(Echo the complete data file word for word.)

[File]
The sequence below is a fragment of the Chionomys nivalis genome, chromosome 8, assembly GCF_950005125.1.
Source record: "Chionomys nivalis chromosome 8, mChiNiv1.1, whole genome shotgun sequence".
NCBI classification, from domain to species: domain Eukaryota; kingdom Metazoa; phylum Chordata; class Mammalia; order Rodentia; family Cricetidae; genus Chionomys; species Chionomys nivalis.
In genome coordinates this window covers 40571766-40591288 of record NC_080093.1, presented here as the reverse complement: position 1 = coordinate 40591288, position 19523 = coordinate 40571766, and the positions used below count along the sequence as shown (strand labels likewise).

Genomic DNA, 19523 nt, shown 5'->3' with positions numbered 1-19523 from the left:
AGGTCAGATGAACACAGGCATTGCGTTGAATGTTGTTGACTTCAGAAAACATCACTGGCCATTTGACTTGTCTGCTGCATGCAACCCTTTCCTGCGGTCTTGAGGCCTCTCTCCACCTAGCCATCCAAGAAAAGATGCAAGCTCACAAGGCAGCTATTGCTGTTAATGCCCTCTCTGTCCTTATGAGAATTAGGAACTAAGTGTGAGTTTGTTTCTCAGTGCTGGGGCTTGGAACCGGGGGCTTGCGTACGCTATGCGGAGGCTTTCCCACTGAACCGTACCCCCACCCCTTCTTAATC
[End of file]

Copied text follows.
The sequence below is a fragment of the Chionomys nivalis genome, chromosome 8, assembly GCF_950005125.1.
Source record: "Chionomys nivalis chromosome 8, mChiNiv1.1, whole genome shotgun sequence".
NCBI classification, from domain to species: domain Eukaryota; kingdom Metazoa; phylum Chordata; class Mammalia; order Rodentia; family Cricetidae; genus Chionomys; species Chionomys nivalis.
In genome coordinates this window covers 40571766-40591288 of record NC_080093.1, presented here as the reverse complement: position 1 = coordinate 40591288, position 19523 = coordinate 40571766, and the positions used below count along the sequence as shown (strand labels likewise).

Genomic DNA, 19523 nt, shown 5'->3' with positions numbered 1-19523 from the left:
AGGTCAGATGAACACAGGCATTGCGTTGAATGTTGTTGACTTCAGAAAACATCACTGGCCATTTGACTTGTCTGCTGCATGCAACCCTTTCCTGCGGTCTTGAGGCCTCTCTCCACCTAGCCATCCAAGAAAAGATGCAAGCTCACAAGGCAGCTATTGCTGTTAATGCCCTCTCTGTCCTTATGAGAATTAGGAACTAAGTGTGAGTTTGTTTCTCAGTGCTGGGGCTTGGAACCGGGGGCTTGCGTACGCTATGCGGAGGCTTTCCCACTGAACCGTACCCCCACCCCTTCTTAATC